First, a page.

Book Review: Legacy of Ashes: A history of the CIA

Review: By Justin Marinelli 

The Hollywood myth of the CIA burns itself well into one’s memory. How many films have painted it as an indispensable agency staffed with the best and the brightest, manned by the most capable killers, and armed with billions in black-budget booty? We are all aware that this is a theatrical fiction, but we are influenced by it nonetheless.

In his book Legacy of Ashes, journalist Tim Weiner aims to reverse this perception and expose the CIA as an arrogant organization that stumbles from failure to failure without regret. He is indeed a convincing writer, but he does not succeed nearly as much as it seems he intended.

It must be admitted that the book is a thrilling read. Spy stories almost always are, and this one is helped not only by its veracity but also by its well-written prose. With that in mind, it must be admitted that the narrative is occasionally undermined by the brief acknowledgments it gives to CIA successes (mentioned, for example, are successful operations in dismantling a Libyan weapons program and preventing a Taiwanese initiative to acquire nuclear weapons). While certain of the many failures laid out in the text are irrefutable, a sympathetic reading will certainly find grounds on which to defend the Central Intelligence Agency.

A central theme of the book is that the CIA faces its most unfortunate setbacks when it focuses too heavily on covert actions and it pays too little heed to its ostensible mission of intelligence gathering and analysis. It is in making this case that this book finds its surest footing, and not just because it is in these moments that Weiner comes across not as an ideological opponent of the CIA but as a sober and judicious critic. The argument can certainly be made that he should have done more to play up this theme, as this emphasis serves as the book’s greatest strength. In any event, it is when he is advancing this line of reasoning that the book is at its most convincing.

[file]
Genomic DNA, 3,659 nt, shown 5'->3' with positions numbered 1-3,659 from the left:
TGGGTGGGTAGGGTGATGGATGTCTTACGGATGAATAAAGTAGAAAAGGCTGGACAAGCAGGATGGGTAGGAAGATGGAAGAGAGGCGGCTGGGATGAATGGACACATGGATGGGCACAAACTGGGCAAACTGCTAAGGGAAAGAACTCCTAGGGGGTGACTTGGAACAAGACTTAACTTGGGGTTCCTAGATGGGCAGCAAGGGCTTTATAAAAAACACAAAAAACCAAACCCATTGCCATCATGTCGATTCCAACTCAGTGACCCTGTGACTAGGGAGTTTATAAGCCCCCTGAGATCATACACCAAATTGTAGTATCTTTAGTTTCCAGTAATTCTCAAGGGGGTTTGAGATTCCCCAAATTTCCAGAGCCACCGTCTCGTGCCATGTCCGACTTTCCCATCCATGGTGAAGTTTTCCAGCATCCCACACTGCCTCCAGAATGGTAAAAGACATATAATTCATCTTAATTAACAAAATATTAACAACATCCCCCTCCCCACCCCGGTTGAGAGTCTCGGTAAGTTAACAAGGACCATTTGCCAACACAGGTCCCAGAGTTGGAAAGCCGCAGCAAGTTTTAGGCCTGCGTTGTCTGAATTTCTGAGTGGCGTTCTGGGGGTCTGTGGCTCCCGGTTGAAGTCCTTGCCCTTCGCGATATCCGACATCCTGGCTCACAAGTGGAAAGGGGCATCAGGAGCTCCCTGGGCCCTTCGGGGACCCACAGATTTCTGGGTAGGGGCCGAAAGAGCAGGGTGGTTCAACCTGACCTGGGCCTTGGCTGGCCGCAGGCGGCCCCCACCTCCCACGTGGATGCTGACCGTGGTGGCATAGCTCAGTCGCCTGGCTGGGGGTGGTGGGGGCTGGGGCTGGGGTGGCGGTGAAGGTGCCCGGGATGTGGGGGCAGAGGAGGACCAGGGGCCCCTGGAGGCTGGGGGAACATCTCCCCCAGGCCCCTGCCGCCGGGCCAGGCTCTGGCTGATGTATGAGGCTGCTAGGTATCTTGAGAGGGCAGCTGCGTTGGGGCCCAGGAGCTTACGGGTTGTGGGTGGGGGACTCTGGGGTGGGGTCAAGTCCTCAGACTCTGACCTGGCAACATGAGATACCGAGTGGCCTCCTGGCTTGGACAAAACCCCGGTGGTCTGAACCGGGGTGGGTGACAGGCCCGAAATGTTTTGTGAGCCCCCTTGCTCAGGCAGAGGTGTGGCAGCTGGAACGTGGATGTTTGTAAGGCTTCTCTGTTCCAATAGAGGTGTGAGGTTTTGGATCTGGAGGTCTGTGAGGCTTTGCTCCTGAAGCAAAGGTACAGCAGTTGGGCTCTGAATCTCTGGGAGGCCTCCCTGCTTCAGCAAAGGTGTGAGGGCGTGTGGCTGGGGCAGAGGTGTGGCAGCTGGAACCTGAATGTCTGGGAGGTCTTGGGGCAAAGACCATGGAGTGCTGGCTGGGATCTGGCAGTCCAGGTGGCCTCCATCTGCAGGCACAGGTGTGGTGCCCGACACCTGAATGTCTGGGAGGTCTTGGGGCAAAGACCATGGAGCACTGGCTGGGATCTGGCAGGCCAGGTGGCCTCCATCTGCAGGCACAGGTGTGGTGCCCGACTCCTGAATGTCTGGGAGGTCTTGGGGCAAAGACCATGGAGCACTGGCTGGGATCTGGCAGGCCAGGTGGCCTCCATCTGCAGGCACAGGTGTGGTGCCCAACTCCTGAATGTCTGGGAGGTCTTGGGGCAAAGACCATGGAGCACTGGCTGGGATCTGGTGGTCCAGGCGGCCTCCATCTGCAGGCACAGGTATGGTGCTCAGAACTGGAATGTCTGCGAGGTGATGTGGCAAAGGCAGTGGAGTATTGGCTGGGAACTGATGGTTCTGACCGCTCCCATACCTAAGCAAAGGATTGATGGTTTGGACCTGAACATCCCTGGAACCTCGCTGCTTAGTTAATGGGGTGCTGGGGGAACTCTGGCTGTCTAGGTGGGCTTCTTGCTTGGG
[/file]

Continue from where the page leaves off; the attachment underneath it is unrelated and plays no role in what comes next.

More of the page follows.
It must be mentioned that a weakness of the book is its age. It is approaching the better part of a decade in print, and as such, its narrative finishes just before the end of the Bush administration. Those looking for an expose of recent events will unfortunately have to look elsewhere, which is something of a shame, as the book’s message and tone would have made for a most readable account of not only the CIA’s role in facilitating the usage of drones as an American weapon of war, but also of the Agency’s eventual success in tracking down Osama bin Laden.

With that in mind, the limits of the book also make it oddly suitable for the current day. A key emphasis is placed in the book’s final pages on the degree to which the CIA lost influence during the Bush years to the Pentagon and to military intelligence. Though it recovered healthily during the Obama years, there is certainly evidence to suggest that the new president has a contentious enough relationship with this section of the intelligence community such that it is worth asking whether or not we are likely to see a Bush-era dynamic play out over the course of the coming administration. Even if this is not the case, however, President Trump’s recent overture to the CIA, coupled with his gestures in regard to some of their more controversial behavior, indicate that this is a President with a vision for the CIA that is noticeably more militarised than what it is now. Whether or not this is an appropriate evolution for a organization that is ostensibly a civilian intelligence organization should be the subject of considerable debate, and I would like to think that this is something that could be agreed upon regardless of one’s position on the political spectrum.

In any event, Legacy of Ashes is a fascinating read, and while I wouldn’t recommend it as the only book one should keep in their personal library regarding the CIA, it is one that should be on the shelf of anyone with a serious interest in these matters. It is informative and well-written, and it is above all a good read, and so, in the end, I would encourage anyone with an interest in this subject to pick up this book.

Justin has recently graduated from Durham University with an Msc. in Global Politics. He has experience working for Washington DC think tanks and also holds a BA in Philosophy and Comparative Humanities from Bucknell University, Pennsylvania. His main interests are in the areas of geopolitics, grand strategy, political risk, and covert operations.


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